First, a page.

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Some bones

Bones are rigid organs that constitute part of the endoskeleton of vertebrates. They support and protect the various organs of the body, produce red and white blood cells and store minerals. Bone tissue is a type of dense connective tissue. Bones come in a variety of shapes and have a complex internal and external structure, are lightweight yet strong and hard, and serve multiple functions. One of the types of tissue that makes up bone is the mineralized osseous tissue, also called bone tissue, that gives it rigidity and a coral-like three-dimensional internal structure. Other types of tissue found in bones include marrow, endosteum, periosteum, nerves, blood vessels and cartilage. At birth, there are over 270 bones in an infant human's body, but many of these fuse together as the child grows, leaving a total of 206 separate bones in an adult. The largest bone in the human body is the femur and the smallest bones are auditory ossicles.

FunctionsEdit

Bones have eleven main functions.

MechanicalEdit

  • Protection — bones can serve to protect internal organs, such as the skull protecting the brain or the ribs protecting the heart and lungs.
  • Structure — bones provide a frame to keep the body supported.
  • Movement — bones, skeletal muscles, tendons, ligaments and joints function together to generate and transfer forces so that individual body parts or the whole body can be manipulated in three-dimensional space. The interaction between bone and muscle is studied in biomechanics.
  • Sound transduction — bones are important in the mechanical aspect of overshadowed hearing.

SyntheticEdit

  • Blood production — the marrow, located within the medullary cavity of long bones and interstices of cancellous bone, produces blood cells in a process called hematopoiesis.

MetabolicEdit

  • Mineral storage — bones act as reserves of minerals important for the body, most notably calcium and phosphorus.
  • Growth factor storage — mineralized bone matrix stores important growth factors such as insulin-like growth factors, transforming growth factor, bone morphogenetic proteins and others.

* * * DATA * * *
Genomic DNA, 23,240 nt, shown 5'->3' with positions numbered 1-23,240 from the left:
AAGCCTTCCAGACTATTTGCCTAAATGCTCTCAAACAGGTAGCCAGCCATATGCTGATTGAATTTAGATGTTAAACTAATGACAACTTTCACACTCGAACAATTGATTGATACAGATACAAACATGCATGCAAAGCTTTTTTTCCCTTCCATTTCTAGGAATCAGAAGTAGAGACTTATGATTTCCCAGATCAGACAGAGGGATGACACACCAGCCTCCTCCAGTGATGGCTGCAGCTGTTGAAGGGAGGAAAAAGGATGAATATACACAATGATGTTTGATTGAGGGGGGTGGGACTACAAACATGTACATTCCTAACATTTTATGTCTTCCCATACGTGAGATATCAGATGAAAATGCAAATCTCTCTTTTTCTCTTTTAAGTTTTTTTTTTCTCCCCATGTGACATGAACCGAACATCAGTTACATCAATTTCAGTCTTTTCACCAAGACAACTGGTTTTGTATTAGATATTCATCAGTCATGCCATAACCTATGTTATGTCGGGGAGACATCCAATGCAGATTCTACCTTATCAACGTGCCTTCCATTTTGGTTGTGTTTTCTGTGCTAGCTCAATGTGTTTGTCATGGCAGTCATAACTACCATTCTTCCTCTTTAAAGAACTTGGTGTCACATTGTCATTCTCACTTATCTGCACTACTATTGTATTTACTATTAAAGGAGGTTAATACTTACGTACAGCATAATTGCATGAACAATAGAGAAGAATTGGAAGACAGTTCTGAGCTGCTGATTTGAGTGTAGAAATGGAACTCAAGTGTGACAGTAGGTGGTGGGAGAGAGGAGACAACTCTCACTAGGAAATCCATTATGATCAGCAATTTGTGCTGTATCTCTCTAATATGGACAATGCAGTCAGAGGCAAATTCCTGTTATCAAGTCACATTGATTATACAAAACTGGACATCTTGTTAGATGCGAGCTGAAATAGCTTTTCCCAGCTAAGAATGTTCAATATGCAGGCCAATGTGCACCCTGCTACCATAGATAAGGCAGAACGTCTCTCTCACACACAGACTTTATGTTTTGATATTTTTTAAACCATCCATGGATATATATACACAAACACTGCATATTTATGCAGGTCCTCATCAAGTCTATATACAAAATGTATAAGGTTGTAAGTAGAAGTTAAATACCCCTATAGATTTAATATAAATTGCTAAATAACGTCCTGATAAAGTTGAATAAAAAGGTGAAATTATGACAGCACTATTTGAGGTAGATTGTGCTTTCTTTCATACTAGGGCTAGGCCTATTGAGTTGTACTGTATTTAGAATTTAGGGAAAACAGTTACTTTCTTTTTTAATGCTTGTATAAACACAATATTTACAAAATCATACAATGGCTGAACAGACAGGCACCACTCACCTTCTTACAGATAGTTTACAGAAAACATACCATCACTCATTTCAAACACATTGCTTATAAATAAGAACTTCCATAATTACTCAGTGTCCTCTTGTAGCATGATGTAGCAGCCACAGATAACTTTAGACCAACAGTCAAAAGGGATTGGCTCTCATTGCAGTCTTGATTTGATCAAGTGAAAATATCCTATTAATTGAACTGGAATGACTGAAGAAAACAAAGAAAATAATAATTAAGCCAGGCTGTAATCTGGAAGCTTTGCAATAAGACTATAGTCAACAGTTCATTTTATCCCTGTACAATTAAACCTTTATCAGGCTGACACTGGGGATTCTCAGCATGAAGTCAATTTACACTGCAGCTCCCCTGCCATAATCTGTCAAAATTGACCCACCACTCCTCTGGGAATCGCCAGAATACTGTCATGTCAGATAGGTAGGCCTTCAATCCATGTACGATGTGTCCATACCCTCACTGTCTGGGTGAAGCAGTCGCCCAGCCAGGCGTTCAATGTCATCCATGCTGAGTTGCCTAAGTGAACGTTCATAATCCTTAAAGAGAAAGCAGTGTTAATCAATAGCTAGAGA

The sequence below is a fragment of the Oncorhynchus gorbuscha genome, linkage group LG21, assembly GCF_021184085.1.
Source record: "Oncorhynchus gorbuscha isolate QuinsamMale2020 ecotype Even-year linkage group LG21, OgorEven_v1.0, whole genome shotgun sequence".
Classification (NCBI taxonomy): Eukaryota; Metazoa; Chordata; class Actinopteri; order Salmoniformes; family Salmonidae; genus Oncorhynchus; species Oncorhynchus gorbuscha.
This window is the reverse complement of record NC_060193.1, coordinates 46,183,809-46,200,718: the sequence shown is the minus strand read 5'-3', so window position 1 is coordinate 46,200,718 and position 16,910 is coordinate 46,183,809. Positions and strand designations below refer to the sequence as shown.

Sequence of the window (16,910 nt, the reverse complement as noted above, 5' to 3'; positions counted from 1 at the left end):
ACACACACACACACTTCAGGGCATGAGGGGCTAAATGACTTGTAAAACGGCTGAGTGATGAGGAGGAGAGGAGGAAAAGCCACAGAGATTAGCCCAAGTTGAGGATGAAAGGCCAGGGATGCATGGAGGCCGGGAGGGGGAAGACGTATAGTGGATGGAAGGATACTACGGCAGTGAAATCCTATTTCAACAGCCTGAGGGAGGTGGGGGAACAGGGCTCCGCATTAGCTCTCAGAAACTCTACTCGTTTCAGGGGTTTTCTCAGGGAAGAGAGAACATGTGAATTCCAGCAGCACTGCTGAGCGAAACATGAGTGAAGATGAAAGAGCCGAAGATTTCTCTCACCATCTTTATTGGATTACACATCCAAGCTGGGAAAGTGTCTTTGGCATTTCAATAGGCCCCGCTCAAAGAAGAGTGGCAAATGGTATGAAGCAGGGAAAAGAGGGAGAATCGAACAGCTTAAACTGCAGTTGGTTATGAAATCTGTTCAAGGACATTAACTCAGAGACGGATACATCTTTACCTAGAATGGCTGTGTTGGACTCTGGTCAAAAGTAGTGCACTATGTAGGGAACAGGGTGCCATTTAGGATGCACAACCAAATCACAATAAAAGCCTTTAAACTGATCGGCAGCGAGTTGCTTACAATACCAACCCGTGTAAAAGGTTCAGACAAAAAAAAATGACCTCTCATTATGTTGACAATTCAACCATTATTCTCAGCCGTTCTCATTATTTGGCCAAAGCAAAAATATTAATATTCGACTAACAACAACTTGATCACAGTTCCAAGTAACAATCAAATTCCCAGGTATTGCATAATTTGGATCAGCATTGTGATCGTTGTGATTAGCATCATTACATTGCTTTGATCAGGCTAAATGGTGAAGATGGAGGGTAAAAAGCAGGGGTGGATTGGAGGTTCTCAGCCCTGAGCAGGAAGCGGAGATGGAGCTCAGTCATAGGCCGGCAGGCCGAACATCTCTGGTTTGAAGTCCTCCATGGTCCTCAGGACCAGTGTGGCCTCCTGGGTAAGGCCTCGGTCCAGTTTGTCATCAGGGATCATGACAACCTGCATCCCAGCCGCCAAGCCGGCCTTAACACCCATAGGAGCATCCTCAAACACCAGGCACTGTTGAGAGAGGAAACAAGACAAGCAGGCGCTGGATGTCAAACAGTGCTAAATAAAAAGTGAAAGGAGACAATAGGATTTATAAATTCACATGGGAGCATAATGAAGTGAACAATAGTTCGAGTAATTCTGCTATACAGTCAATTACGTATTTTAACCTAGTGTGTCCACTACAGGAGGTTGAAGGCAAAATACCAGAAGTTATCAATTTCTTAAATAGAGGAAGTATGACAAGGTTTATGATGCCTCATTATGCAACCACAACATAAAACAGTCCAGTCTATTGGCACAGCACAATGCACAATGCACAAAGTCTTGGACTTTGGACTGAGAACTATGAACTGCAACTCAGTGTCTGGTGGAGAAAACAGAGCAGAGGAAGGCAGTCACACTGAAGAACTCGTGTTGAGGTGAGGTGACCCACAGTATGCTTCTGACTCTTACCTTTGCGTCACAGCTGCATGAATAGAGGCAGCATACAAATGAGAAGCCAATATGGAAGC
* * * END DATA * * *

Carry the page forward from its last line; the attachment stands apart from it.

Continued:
• Fat storage — the yellow bone marrow acts as a storage reserve of fatty acids.
  • Acid-base balance — bone buffers the blood against excessive pH changes by absorbing or releasing alkaline salts.
  • Detoxification — bone tissues can also store heavy metals and other foreign elements, removing them from the blood and reducing their effects on other tissues. These can later be gradually released for excretion.
  • Endocrine organ — bone controls phosphate metabolism by releasing fibroblast growth factor – 23 (FGF-23), which acts on kidneys to reduce phosphate reabsorption. Bone cells also release a hormone called osteocalcin, which contributes to the regulation of blood sugar (glucose) and fat deposition. Osteocalcin increases both the insulin secretion and sensitivity, in addition to boosting the number of insulin-producing cells and reducing stores of fat.

TriviaEdit

  • They only make up 14 percent of your total body weight.
  • Bone marrow can either be red or yellow.
  • A full grown human has 206 bones in their body
  • the skull is not a single bone. instead it is made of 20 smaller bones, including the jaw and teeth.
  • The femur, the strongest bone in the body, is stronger than concrete.

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